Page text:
A Texas investor recently filed a potential class action lawsuit against Behringer Harvard REIT I (“Behringer Harvard”), which is one of the largest Real Estate Investment Trusts in the United States and currently has more than $4.0 Billion in assets.
According to the lawsuit filed in federal court in the Northern District of Texas, Behringer Harvard concealed the actual performance of the REIT by providing inaccurate share valuations while at the same time paying dividends to investors with their own money, rather than profits from the performance of the REIT’s assets. According to the lawsuit, not only was Behringer Harvard’s performance “abysmal,” but Behringer Harvard’s management added to the REIT’s performance problems by collecting more than $180 Million in fees that were “not negotiated at arm’s length.” Behringer Harvard’s Chief Operating Officer, Jason Mattox, says the REIT denies the allegations and fully intends to defend the claims vigorously in court.
Lawsuits, including class actions, against the largest REITs in the United States are uncommon. For example, many investors have chosen not to sue the REITs directly for their performance issues because until shares are liquidated, the extent of the investors damages are arguably unknown. Furthermore, lawsuits against REITs directly could often prove unsuccessful because most REITs continue to pay dividends to their investors despite declines in the per share value of the REITs. As such, the REITs are typically performing as advertised in their private placement memorandums, prospectus and other offering documents.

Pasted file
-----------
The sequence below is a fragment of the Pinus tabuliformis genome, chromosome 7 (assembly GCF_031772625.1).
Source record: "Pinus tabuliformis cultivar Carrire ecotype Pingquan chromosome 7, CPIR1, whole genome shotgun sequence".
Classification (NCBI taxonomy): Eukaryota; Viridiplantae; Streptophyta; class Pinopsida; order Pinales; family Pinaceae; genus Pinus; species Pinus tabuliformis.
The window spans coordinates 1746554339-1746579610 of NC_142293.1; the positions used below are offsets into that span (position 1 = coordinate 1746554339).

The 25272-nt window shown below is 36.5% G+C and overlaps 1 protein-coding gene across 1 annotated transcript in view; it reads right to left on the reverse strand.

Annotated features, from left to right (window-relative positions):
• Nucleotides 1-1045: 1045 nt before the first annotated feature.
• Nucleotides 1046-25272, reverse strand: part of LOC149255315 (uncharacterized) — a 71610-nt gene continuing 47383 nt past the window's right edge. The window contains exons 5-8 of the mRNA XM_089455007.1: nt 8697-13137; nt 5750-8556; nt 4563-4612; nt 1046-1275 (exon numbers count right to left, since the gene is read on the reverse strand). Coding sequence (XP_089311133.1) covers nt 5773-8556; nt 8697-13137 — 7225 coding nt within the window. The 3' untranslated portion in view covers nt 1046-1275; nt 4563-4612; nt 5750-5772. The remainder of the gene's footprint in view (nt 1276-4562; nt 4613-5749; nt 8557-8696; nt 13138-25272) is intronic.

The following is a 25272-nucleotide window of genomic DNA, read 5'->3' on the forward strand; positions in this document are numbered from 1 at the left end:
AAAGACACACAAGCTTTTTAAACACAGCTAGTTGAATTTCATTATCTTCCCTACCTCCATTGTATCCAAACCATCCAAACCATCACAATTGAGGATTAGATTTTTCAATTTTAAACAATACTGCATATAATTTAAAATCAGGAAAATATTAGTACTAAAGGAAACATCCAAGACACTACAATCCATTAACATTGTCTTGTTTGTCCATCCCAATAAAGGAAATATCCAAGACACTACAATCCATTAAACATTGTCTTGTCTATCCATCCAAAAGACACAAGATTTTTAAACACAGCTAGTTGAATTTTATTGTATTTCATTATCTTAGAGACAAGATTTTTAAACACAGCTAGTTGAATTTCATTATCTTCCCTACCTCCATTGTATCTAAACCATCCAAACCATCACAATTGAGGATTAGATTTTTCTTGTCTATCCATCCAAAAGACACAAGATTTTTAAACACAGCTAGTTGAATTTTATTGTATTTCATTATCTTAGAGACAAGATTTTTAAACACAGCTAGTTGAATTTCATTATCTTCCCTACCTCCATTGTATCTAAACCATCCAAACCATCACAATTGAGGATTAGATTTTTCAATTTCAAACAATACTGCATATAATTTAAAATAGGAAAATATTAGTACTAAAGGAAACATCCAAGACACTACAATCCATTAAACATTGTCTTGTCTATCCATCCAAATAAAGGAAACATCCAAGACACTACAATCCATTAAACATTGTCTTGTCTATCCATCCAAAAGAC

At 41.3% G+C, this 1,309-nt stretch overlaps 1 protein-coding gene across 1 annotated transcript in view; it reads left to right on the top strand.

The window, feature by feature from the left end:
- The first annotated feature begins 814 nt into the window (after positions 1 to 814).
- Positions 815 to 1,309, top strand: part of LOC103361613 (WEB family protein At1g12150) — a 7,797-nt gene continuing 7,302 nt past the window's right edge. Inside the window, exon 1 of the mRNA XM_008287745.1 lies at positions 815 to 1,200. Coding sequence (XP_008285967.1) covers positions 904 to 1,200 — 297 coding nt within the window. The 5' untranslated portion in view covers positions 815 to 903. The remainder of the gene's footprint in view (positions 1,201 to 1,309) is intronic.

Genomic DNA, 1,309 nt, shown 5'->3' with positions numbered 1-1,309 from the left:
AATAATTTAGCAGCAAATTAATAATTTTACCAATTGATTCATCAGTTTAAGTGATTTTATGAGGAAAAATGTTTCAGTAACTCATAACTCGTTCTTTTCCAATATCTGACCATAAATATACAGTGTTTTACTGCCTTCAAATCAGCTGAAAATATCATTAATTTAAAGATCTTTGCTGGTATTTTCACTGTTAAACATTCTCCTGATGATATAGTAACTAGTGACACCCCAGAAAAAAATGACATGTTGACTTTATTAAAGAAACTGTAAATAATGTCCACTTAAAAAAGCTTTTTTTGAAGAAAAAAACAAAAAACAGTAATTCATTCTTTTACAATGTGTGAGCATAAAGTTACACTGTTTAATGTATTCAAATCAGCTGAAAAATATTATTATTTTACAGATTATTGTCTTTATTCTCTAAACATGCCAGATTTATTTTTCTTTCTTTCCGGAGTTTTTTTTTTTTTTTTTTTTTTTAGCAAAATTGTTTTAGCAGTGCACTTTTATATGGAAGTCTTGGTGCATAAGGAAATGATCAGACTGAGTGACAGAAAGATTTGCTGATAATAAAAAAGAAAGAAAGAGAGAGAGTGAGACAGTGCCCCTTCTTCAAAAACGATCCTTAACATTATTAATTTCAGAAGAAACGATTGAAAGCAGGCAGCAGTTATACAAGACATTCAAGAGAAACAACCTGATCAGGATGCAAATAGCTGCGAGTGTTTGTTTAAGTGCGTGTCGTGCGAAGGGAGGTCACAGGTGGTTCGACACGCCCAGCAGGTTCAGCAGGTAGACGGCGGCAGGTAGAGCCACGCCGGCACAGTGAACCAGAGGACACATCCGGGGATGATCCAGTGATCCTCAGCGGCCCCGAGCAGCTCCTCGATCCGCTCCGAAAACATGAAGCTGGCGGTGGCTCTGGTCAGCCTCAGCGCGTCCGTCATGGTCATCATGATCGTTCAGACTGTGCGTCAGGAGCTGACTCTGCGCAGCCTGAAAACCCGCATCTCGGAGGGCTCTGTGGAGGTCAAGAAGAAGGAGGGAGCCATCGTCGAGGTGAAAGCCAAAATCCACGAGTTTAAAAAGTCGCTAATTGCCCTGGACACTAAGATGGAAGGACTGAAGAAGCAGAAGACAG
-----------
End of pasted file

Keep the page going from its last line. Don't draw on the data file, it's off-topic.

Unlike claims against the REITs, claims against the broker / dealers and financial advisors that recommended investing in REITs are common place today. Depending on what happens with the Behringer Harvard lawsuit, FINRA arbitration claims against broker / dealers and financial advisors who recommended investments in Behringer Harvard may increase. For example, if the Behringer Harvard case proceeds to discovery, information could be obtained by plaintiffs’ counsel that arguably served as a red flag about the ability for Behringer Harvard to perform as advertised. Furthermore, plaintiffs’ counsel will likely seek a list of all clients of Behringer Harvard as part of the class action lawsuit and a list of financial advisors and broker / dealers who were authorized to recommend investments in Behringer Harvard to their clients, providing FINRA claimants’ lawyers with a list of potential respondents for arbitration claims.
Essentially, if the Behringer Harvard class action lawsuit is not immediately dismissed, it will likely be the start to a flux of FINRA arbitrations against the broker / dealers and financial advisors who recommended Behringer Harvard investments to their clients, similar to the flux of FINRA arbitrations involving Provident Royalties and Medical Capital in and around 2008. If the Behringer Harvard class action lawsuit is dismissed, it may cause investors to pursue other avenues of recovery such as their financial advisors and broker / dealer firms.
As a result, broker / dealers and financial advisors who recommended Behringer Harvard to their clients should start reviewing their files and preparing for possibility of having to defend themselves in FINRA arbitrations commenced by their clients claiming damages as a result of their investment decisions.
Contact Foley & Mansfield’s Securities Regulation and Litigation team for more information on this topic.